resValue "string", "global_title_app_name", "myworkup"
        }
    }

Here you have a screenshot of how it looks in Android Studio, with all the variants:

On iOS you need to create multiple configurations for your project. For each configuration you will need to define your server.

Important: a very important thing to remember is that you need to change your bundle ID and your app name, so you can have all the app variants installed at the same time. Otherwise you will only be able to have one app installed.

Creating Bitrise workflows

Now that we have multiple app variants, we need to build them using Bitrise. The good thing about Bitrise is that it allows you to create different workflows for each app. In our case we have three:

  • release -> Builds the app using the production variant and is signed with the proper certificates to publish the app to the stores.
  • dev -> Builds multiple apps, one for each variant we have defined.
  • ngrok -> A special build that creates an app that uses ngrok, so we can test a local api within the app.

Triggers

In our case we have automated builds, so every time a commit is pushed to the repo, the app gets built automatically based on the following trigger rules:

As you can see, there are no automatic builds for feature branches, but you can always start a manual build for a specific branch. So when we need to build an app to test some specific features we do it manually.

With this setup, the whole team always have access to the latest app versions and they can test them on multiple scenarios.

As a final step, we have integrated Bitrise with Slack, so quickly the whole team can install the new apps once they are built:

Store release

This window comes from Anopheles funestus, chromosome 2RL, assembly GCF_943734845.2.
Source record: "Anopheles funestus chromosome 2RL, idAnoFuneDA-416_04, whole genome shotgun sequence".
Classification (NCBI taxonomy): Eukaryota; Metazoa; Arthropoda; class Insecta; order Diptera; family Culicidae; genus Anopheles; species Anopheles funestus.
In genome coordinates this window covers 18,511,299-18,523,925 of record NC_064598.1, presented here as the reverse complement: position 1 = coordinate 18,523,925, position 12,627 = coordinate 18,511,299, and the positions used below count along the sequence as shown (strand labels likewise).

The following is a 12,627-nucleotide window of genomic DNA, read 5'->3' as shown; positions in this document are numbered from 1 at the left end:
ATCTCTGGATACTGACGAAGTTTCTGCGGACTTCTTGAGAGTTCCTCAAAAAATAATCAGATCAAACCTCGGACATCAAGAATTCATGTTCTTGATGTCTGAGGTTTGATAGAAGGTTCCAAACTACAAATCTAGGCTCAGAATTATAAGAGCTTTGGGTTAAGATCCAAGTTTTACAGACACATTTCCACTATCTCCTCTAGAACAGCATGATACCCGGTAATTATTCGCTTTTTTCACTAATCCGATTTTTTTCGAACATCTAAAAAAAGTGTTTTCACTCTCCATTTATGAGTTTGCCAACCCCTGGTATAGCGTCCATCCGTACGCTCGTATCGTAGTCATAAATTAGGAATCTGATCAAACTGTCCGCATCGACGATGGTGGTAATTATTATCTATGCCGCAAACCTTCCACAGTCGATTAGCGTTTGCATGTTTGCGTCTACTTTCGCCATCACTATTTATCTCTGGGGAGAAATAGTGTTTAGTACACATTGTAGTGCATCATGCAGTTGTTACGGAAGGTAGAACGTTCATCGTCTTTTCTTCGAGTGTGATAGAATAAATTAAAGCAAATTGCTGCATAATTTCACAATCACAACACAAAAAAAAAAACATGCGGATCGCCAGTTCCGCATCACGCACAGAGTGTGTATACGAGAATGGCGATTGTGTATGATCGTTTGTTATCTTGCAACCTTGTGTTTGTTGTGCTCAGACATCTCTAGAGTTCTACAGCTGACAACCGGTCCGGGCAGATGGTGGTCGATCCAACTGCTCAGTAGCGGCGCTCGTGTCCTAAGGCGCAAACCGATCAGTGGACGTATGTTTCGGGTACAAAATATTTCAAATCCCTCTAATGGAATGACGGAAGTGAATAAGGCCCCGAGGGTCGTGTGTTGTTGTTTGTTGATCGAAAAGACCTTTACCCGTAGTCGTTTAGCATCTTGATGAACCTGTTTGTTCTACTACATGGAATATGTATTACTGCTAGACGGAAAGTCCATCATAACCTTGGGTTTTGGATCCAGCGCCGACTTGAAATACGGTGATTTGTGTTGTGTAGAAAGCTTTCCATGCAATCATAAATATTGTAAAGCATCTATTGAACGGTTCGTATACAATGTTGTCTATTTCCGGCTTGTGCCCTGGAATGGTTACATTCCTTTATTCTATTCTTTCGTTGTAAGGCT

In our case, we have decided not to publish the apps automatically to the store from Bitrise, but you can even automate that. We prefer to test the release app before sending it to the stores and then upload it manually. It takes only a few minutes and we like to be more in control of this process than automate it.

Bugfender and test apps

If you build all this robust flow, the best thing you can do is integrate Bugfender into your apps in order to get information when people start testing the apps and they find bugs. 

If you have a QA team, they will probably be reporting bugs to you and if you have Bugfender you will be able to see all the app logs of the QA team. 

If you want to integrate Bugfender, we recommend you to create an app for each variant, so you can easily locate the logs of each bug.

Conclusion

For big apps it’s important to have a proper flow that allows the whole team to easily test new features from the app or the backend. Using what we have explained in the article you can build a robust deployment system that should fit the needs of any team, no matter how big, and encourage the testing of new features as soon as possible.